The World From The Side Of The Moon

Studio Album by released in 2012
The World From The Side Of The Moon's tracklist:
Man On The Moon
Gone, Gone, Gone
Hold On
Tell Me A Story
Get Up Get Down
Where We Came From
Drive Me
Wanted Is Love
Can't Go Wrong
A Fool's Dance
So Easy
Wicked Game
Home (Live)
Take Me Away

The World From The Side Of The Moon review

Phillip Phillips knows what he has to do

Phillip Phillips is a new honored graduate of the American Idol contest. Basically, an achievement of this kind automatically gives you a green light to the world of big music business and great prospects. All you have to do is get going right now and run to a studio to prepare your debut long player with a cover featuring a name that is being spoken and argued about at every corner. And he did what he had to. Despite the tradition to give a first record your beautiful name, Phillip blessed it with a fascinating and memorable line The World from the Side Of The Moon. Long before this product was out in November 2012, critics and attentive listeners knew that the CD would present a modern interpretation of folk rock in the vein of Dave Matthews Band, and Mumford & Sons. Actually, this release is mainly a must have for followers of these two ensembles.

The beginning of The World From The Side Of The Moon dictates the music of the entire album

A good beginning is known to get half work done, and in this respect the beginning of The World From The Side Of The Moon works a hundred per cent. Combinations of acoustic guitar chords with occasional and accurate insertions of banjo and strings form a light and festive atmosphere you would not want to leave. Man On The Moon, Gone, Gone, Gone, and particularly the catchy single Home that many have already tasted set a bar to the album very high. Probably, too high. The thing is the remaining tracks at their best only repeat after the first three. A couple of listens allows to make a confident conclusion that the advantage of this album is not the content, but form and delivery. Should Hold On, or Tell Me A Story have been in a different shape, they would have been forgotten a half an hour later, but on this record the flawless production and Phillip’s almost incredibly charming vocals turn them into irresistible songs to be enjoyed over and over. That is how Phillips plays on the safe side as he resorts to the same tricks on each track, always delivering a good result. The same result, though.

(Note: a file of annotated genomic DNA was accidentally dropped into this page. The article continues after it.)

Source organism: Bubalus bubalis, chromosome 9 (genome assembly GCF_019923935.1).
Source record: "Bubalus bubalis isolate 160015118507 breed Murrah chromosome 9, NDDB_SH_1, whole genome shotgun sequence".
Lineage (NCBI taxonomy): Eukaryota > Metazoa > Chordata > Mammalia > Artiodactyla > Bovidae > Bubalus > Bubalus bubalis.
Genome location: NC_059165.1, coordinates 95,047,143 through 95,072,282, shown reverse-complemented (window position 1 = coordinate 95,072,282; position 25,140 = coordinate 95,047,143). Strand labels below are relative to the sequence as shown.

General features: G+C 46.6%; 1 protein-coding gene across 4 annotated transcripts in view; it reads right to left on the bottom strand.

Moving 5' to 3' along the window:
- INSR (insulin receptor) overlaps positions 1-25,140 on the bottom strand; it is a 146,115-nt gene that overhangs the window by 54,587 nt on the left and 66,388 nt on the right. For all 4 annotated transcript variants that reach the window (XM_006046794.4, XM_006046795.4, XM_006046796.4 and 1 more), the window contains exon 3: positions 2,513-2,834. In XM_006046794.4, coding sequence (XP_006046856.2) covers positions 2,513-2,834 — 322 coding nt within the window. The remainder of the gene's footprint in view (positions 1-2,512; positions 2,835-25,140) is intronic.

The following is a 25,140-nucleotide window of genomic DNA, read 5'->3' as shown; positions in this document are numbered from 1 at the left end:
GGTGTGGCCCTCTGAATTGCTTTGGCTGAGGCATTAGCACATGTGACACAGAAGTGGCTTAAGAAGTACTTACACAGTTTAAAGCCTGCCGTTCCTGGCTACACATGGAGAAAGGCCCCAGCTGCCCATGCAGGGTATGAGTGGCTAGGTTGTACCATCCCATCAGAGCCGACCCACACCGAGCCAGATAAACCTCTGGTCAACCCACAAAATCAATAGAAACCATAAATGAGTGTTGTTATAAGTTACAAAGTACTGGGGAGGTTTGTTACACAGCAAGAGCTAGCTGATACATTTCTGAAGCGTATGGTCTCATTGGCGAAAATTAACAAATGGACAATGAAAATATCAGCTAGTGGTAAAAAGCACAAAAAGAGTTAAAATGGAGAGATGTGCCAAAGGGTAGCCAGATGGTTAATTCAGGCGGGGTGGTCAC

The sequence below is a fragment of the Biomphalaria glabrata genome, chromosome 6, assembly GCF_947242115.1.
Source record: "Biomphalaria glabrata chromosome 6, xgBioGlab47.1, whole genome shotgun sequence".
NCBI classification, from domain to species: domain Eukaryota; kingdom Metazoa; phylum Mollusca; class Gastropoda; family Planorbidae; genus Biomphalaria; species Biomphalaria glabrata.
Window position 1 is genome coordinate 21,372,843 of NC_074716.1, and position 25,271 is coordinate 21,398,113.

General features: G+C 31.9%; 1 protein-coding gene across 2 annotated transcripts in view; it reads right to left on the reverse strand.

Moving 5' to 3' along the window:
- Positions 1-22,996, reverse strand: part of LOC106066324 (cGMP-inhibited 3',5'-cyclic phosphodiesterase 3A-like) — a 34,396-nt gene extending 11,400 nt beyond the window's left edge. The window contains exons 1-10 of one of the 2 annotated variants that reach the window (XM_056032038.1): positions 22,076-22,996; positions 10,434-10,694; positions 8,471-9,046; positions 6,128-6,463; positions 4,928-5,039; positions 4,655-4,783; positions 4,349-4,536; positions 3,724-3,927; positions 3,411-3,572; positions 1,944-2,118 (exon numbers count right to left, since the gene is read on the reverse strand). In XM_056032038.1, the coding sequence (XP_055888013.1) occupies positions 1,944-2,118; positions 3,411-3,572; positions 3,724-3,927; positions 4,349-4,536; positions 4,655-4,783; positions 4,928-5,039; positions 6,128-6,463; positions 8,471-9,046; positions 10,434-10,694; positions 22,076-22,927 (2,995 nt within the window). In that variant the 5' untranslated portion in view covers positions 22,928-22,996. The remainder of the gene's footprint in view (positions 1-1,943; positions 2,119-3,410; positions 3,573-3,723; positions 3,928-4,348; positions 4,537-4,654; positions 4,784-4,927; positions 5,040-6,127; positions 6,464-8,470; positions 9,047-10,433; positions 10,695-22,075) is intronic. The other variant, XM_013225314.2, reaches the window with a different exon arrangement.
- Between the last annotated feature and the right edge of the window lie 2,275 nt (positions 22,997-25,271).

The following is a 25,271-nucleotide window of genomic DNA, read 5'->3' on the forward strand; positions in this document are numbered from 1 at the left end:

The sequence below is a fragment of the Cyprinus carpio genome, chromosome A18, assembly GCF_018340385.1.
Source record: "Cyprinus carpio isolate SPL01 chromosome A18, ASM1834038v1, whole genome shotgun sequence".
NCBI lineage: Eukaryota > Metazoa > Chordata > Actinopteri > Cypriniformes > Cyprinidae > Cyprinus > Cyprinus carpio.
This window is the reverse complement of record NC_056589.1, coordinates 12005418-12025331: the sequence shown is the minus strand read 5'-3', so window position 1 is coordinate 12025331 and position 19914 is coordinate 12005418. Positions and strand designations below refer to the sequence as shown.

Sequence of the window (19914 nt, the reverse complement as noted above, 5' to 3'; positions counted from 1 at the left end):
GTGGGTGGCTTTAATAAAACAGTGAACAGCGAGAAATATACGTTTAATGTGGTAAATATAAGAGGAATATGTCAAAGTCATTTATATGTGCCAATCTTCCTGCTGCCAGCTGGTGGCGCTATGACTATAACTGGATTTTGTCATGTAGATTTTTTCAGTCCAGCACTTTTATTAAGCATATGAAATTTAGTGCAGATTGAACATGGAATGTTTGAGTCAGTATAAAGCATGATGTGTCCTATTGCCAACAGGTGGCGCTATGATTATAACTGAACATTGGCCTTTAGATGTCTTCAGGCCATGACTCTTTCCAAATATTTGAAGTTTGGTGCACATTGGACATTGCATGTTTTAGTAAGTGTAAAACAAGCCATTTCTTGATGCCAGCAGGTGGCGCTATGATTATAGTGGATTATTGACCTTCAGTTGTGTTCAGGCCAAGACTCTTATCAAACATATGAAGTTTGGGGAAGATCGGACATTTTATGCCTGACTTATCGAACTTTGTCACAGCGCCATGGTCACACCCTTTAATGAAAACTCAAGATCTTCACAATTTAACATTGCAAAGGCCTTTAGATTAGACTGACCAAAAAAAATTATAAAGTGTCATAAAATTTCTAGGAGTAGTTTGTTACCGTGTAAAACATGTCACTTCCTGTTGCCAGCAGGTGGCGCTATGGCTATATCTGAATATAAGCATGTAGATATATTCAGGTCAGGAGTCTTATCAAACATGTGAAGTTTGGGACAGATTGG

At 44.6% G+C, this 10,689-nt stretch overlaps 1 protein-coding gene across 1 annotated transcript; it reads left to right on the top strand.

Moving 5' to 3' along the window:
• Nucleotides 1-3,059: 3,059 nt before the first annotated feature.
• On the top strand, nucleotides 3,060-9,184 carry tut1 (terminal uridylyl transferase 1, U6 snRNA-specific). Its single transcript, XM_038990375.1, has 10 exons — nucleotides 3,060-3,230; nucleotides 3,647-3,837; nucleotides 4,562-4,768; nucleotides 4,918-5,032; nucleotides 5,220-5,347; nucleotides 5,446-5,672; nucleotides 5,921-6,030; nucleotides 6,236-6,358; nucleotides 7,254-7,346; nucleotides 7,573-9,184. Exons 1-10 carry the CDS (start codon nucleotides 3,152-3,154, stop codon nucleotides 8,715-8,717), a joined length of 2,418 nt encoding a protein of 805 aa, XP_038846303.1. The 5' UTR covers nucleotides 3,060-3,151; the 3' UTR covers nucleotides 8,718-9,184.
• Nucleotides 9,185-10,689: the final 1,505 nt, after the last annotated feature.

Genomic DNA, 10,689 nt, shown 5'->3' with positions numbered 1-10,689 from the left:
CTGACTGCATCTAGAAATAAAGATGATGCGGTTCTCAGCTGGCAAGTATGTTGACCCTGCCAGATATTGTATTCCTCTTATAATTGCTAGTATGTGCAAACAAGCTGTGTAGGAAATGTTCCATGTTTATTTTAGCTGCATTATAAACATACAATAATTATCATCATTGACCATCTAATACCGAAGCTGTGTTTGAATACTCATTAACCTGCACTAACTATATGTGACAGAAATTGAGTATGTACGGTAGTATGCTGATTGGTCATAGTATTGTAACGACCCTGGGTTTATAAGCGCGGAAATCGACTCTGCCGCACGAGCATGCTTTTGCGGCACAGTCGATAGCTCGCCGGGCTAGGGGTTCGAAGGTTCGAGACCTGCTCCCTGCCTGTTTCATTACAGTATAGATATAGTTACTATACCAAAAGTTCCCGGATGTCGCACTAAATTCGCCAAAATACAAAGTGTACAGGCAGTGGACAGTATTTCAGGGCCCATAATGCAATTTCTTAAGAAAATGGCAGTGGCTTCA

Phillips remains a mystery

The World From The Side Of The Moon bears the burden of a debut album and therefore it can not have what could be featured on subsequent records. There can hardly be any doubts that as time goes by we will get to know Phillip Phillips as a good song-writer, not only as a good performer, but his debut album produces a sensation that he does what he is expected to do rather than his creative impulse tells him to do. And this is the reason why the highlights here are dynamic and melodious pieces like the aforementioned Home, or Up Get Down, songs where you can never recognize the young artist’s original style. Each of the presented tracks strived to follow the standards of an existing style and sound in the way that could get them to airplay. When it comes to this there can be nothing wrong about this album; it will be a commercial success, a public favorite as will its promo gigs be sold out. In the meantime, the audience have received the music that is a hit today, folk rock in a new, more energetic and melodious, shape, but Phillips is still on the way to us.

Alex Bartholomew (11.12.2012)
Rate review4.28
Total votes - 178